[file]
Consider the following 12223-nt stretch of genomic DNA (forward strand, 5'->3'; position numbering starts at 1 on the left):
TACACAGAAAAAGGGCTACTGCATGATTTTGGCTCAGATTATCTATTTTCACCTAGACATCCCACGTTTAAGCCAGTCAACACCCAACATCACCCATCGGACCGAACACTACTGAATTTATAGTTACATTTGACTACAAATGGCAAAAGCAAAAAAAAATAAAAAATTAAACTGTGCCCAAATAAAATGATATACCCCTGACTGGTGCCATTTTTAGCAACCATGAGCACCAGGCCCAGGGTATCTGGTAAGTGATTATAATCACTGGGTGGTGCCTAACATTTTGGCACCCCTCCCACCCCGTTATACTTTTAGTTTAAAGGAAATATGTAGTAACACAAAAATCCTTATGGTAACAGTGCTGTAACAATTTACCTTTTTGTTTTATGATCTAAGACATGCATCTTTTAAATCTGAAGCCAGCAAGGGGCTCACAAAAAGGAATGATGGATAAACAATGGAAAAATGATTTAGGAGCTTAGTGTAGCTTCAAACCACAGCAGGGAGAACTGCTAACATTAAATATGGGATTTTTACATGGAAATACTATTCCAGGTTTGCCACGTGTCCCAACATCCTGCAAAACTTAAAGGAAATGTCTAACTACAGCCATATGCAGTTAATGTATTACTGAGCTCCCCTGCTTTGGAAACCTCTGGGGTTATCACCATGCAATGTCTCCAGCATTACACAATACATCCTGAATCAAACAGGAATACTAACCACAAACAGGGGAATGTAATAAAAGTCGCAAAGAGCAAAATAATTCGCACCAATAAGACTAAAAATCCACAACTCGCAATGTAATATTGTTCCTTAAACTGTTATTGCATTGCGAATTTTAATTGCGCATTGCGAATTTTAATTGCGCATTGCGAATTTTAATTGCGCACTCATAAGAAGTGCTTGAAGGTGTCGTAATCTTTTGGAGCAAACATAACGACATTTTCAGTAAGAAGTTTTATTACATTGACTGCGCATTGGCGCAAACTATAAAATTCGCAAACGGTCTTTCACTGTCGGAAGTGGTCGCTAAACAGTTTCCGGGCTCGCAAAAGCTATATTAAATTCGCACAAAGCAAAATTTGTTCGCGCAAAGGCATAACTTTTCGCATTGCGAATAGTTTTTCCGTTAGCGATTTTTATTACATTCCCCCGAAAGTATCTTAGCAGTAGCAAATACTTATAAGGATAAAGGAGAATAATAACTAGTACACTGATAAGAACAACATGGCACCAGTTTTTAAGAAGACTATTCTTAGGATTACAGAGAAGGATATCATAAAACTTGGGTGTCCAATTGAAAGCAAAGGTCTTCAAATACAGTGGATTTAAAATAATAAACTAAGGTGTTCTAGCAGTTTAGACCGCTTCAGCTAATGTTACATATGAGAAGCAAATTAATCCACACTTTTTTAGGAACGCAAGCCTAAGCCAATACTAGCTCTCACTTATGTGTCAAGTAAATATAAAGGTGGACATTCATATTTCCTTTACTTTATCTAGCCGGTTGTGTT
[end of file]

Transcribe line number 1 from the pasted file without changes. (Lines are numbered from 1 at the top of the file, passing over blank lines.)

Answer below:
Consider the following 12223-nt stretch of genomic DNA (forward strand, 5'->3'; position numbering starts at 1 on the left):